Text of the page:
Christmas Light Etiquette: How to Be a Good Neighbor

Just last night I was looking out of my living room window and I saw something: a tiny little flicker of blue, red and green. Christmas lights have officially landed on my street. Of course, I also just felt like writing a more upbeat post. After all, student safety can be such a serious topic…

Personally, I love the first sighting of Christmas lights. My boyfriend, however, not so much. And as much as I’d rather live in the dream world where Christmas lights are always a thing to be welcomed, he does have a point: sometimes, they are just downright annoying.

Now as a college student, there are few things as exciting as Christmas lights, and there are even fewer things less exciting then decorating your own place. However, how exactly do you make sure your Christmas lights are those that are celebrated instead of condemned? Follow these rules to make sure your neighbors won’t feel the urge to burn your little dorm room to the ground during the next month and a half.

1.) Wait until the day after Thanksgiving. This is a touchy rule, but just follow it. As someone with a Master’s degree in Behavioral Psychology, I still can’t believe there isn’t a term for an individual that flies into rage over the sight of one holiday’s decorations before the previous holiday has passed. I even find myself going into a slight rage when I see Christmas decorations in the stores before Halloween has arrived. I can’t explain it; I just know it makes my blood boil. Wait until after Thanksgiving.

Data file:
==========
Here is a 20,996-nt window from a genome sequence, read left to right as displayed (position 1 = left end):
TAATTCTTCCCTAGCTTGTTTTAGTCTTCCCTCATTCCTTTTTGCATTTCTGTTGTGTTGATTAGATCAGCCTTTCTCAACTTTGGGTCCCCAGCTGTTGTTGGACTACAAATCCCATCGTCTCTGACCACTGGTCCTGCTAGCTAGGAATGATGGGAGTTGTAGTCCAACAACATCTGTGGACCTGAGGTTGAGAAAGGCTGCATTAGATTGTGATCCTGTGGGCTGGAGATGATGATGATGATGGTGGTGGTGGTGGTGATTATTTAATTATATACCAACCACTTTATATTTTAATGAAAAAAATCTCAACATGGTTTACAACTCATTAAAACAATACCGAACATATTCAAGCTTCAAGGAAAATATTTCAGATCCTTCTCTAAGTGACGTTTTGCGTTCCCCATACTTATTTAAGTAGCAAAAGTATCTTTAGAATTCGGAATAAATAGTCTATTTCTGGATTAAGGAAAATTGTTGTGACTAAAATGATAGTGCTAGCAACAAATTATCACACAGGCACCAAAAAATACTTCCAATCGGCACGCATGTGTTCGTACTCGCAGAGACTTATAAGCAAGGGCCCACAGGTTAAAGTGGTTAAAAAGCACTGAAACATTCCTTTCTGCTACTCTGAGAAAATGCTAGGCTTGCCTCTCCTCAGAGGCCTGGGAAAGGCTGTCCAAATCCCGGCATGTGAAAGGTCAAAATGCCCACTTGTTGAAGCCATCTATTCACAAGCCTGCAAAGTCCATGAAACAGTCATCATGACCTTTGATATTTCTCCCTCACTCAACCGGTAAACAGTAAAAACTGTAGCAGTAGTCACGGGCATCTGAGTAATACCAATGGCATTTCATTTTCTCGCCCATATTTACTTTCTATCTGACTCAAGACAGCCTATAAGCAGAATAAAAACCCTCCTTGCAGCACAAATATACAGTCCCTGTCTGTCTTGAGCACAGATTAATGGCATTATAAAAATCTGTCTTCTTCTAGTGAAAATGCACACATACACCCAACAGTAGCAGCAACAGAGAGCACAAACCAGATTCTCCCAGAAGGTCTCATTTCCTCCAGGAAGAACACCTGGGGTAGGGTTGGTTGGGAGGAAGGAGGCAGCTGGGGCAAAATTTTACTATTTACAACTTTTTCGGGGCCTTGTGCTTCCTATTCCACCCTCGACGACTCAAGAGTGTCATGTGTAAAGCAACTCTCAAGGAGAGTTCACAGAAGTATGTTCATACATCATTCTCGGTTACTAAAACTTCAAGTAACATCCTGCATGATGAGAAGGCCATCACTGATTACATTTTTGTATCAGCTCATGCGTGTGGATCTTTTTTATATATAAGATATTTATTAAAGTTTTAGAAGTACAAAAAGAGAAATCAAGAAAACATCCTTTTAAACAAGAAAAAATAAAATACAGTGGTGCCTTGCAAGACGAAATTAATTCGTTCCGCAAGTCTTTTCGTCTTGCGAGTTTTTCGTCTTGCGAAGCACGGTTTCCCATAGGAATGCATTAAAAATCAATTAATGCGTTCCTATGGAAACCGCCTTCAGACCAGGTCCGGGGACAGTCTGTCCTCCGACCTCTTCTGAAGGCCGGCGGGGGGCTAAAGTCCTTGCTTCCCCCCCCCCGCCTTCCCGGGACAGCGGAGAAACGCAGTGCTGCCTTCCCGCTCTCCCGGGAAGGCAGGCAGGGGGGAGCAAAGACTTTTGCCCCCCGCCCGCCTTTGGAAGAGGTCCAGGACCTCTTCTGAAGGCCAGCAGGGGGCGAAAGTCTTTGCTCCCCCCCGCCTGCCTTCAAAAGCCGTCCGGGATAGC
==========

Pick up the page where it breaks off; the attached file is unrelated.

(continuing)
2.) Cut the sound effects after a reasonable hour. Holiday lights set to sound have become all the rage in the past few years, and if you’re jumping on the bandwagon good for you (I’ll be driving through your neighborhood soon to see your handiwork!), but hearing the same four Christmas songs over and over and over and over again for hours on end is sure to send your neighbors off the deep end. Plus, many dorms have noise rules that you just flat out have to follow, so just follow them.

3.) Understand other floor plans. If there is a bedroom is facing one side of your house (or condo or dorm or tent or whatever) they’d probably appreciate it if you didn’t put lights up on that part of the house. This is especially applicable if your lights are flashing or blinking. You know how annoying it is to have a cop cars lights flashing into your bedroom at 2:00 in the morning? Well imagine that…for the next 45 days.

4.) Ask if they have any special concerns. Just asking is usually enough to smooth over any potential rough spots in your neighborly relationship. And if they ask that you shut the lights off after 9:00, you will be able to negotiate for 9:30 without seeming like a jackass.

5.) Safety first. If you are planning on placing a giant, blow-up Santa Claus in the front yard, you need to make sure it’s not a hazard of any kind. Make sure it’s not blocking anyone’s view as they are backing out of their driveway or trying to turn the corner around your house. No one will appreciate your decorations if they keep resulting in a three-car pileup. Of course if they’re just too interesting to not stop staring…bravo.


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